H. Baird Kidwell, a former associate justice of the Hawaii Supreme Court and prominent Honolulu attorney, died Dec. 26 in Medford, Ore. He was 89.
Kidwell was born in Maricopa, Calif., Oct. 20, 1911, and he attended Stanford University for undergraduate studies and law school. He earned his law degree in 1935 and worked for the Los Angeles firm of OMelveny and Myers.
In 1938, Kidwell joined the law firm now known as Goodsill Anderson Quinn & Stifel. He practiced a variety of business, real estate, trust and banking law for most of the next 37 years.
Kidwell married the former Margaret Greenwell in 1940 and the couple had two children. Although his career took much of his time, he devoted a good portion of his life to his family. In 1966, the Chamber of Commerce of Honolulu named Kidwell as its Father of the Year in the field of law.
During World War II, Kidwell served as a deputy attorney general at the request of Attorney General J. Garner Anthony. In his 17 months with the department, Kidwell drafted legal documents that were required for the return of Hawaii from military to civilian government.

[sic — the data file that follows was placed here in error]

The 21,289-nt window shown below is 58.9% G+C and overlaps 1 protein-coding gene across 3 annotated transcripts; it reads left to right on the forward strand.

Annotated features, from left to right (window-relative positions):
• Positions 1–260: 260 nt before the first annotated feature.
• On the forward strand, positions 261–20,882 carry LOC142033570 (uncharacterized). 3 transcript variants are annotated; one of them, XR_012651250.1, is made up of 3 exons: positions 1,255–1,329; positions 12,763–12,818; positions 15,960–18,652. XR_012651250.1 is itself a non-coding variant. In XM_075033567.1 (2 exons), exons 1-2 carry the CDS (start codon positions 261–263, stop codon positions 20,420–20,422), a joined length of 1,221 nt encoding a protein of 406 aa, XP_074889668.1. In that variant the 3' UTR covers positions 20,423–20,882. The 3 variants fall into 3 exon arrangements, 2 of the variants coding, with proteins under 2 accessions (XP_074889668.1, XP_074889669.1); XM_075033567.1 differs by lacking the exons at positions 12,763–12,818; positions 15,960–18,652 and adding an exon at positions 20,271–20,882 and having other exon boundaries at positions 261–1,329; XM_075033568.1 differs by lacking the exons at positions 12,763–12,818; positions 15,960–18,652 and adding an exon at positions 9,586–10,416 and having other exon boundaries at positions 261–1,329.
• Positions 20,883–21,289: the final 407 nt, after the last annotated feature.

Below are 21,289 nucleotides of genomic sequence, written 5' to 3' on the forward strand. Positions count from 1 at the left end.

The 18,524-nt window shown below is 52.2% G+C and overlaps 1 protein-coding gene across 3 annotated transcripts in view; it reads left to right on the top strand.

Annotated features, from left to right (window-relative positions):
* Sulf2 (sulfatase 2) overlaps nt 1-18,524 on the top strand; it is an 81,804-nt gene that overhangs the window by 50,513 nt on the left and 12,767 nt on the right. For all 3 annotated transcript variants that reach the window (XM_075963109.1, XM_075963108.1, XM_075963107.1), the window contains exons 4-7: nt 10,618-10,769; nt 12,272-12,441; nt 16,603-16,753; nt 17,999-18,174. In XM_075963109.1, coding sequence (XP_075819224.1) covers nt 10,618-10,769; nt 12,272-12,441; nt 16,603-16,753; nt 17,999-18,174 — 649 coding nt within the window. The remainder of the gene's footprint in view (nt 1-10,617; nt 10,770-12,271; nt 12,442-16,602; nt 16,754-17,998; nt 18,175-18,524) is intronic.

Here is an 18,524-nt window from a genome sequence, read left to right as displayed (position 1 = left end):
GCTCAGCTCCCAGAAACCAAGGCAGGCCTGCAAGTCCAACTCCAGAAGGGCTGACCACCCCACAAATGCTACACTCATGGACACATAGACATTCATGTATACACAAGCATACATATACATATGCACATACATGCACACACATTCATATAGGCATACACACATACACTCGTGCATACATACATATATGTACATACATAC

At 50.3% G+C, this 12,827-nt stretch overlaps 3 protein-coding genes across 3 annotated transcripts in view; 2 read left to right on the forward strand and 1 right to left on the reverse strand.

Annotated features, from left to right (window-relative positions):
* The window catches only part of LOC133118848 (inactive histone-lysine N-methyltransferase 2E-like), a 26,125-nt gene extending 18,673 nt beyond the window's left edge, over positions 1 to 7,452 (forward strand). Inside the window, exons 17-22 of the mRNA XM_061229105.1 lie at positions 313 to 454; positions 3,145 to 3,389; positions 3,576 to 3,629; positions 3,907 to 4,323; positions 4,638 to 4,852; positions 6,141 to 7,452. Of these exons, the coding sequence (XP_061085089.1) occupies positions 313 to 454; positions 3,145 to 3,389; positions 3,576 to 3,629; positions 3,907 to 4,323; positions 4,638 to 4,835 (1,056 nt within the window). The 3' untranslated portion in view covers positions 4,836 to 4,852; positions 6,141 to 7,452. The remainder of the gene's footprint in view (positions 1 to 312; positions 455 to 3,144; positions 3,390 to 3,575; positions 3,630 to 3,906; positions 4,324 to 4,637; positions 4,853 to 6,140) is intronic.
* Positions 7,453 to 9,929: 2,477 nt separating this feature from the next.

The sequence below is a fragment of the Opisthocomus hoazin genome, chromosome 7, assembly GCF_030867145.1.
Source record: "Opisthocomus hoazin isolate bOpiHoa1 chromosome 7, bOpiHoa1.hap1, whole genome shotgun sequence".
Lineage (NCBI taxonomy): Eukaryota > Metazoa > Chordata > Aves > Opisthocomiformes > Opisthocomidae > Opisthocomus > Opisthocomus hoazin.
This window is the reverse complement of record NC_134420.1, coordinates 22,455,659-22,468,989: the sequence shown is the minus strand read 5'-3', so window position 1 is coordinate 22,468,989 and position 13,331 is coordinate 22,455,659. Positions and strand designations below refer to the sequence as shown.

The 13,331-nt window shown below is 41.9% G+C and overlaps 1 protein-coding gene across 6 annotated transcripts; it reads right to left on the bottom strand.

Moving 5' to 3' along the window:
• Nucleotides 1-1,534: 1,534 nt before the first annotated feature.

Kidwell returned to his law firm and in 1975 was picked by then-Gov. George Ariyoshi to serve on the state Supreme Court. Kidwell served as an associate justice until 1979, when he retired.
He remained active in community activities and taught at the University of Hawaiis William Richardson School of Law.
Kidwell served as president of the Hawaii Bar Association, was on the board of governors of the American Bar Association, and worked with the Honolulu Symphony and the Oahu Development Conference.
Former law partner Marshall Goodsill described Kidwell as a "practical intellectual."
"He had a brilliant, searching mind," Goodsill said. No client ever got into trouble by listening to his advice. He was the most ethical lawyer I ever knew."
Kidwell is survived by his wife, Margaret; son, Alan; daughter, Frances; three grandchildren; and two great-grandchildren.
No services are planned.